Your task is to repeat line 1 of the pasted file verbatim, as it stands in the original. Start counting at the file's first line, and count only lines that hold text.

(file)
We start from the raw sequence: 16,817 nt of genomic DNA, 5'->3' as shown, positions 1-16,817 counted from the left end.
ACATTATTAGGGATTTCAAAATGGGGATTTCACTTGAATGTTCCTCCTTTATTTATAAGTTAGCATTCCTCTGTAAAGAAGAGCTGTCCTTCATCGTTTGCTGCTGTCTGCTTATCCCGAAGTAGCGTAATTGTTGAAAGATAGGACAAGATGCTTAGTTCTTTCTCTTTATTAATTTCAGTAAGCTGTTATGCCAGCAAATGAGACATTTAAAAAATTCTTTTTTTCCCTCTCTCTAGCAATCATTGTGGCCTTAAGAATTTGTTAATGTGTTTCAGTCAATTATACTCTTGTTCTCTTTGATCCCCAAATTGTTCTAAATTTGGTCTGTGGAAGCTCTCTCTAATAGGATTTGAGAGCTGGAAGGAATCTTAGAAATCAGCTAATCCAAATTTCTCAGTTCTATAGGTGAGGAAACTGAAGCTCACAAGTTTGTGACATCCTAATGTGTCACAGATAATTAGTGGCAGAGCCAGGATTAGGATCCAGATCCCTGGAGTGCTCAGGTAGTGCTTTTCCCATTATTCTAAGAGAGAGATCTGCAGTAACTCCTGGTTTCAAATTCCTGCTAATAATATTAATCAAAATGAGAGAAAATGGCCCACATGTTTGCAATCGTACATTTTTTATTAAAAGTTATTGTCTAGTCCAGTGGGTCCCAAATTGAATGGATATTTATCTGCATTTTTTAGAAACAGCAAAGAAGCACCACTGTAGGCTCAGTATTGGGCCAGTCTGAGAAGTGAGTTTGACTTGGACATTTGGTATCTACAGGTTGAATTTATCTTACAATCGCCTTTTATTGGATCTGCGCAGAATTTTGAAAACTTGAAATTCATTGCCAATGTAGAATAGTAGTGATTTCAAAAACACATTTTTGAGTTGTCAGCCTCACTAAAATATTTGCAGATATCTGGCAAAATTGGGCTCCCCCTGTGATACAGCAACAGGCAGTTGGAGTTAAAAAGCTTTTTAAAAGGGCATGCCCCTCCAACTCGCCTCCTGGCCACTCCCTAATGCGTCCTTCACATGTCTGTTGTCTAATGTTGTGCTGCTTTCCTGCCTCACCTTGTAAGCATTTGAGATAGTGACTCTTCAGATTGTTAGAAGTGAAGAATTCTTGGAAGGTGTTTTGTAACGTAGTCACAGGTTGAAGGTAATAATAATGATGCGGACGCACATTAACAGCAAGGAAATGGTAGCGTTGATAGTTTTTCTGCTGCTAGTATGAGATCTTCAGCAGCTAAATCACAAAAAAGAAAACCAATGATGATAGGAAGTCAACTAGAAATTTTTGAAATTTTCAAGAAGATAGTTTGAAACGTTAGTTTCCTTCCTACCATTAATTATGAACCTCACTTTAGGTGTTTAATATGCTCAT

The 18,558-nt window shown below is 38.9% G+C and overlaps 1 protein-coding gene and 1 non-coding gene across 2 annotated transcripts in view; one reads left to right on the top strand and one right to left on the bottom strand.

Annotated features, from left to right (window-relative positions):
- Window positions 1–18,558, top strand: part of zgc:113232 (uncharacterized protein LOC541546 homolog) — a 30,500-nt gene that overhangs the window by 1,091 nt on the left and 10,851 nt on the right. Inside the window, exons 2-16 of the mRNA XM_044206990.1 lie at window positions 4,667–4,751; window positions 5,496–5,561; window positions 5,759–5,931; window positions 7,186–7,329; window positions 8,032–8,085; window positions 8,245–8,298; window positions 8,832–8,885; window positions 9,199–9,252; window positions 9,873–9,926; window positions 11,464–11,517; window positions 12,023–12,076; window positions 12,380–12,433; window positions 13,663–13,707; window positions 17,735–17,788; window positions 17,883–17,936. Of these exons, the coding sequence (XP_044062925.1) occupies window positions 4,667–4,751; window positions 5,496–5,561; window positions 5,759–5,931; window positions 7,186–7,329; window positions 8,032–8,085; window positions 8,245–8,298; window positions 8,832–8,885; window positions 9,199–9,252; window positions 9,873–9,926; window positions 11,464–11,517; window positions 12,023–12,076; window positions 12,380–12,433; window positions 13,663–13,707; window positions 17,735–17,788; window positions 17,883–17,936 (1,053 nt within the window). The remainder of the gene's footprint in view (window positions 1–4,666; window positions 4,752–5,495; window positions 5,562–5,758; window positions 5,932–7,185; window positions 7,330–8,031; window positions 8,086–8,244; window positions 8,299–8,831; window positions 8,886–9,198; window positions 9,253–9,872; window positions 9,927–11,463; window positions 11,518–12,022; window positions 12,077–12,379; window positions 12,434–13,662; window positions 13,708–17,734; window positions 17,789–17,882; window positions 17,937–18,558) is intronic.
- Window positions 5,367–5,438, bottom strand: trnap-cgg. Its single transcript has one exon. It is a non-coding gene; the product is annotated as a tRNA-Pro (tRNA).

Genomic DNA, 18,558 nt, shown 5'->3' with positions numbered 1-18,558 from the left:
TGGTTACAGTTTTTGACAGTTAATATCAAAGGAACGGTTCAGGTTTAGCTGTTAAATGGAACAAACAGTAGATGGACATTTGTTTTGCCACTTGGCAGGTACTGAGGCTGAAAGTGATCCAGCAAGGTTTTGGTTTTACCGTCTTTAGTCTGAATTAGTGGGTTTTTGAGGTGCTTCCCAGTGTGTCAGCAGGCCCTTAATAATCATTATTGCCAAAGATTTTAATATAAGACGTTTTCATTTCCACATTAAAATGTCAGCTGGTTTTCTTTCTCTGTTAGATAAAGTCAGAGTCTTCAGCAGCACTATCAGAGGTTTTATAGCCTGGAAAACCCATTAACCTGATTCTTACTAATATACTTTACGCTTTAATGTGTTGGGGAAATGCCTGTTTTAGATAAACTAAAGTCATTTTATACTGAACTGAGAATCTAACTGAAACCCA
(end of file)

We start from the raw sequence: 16,817 nt of genomic DNA, 5'->3' as shown, positions 1-16,817 counted from the left end.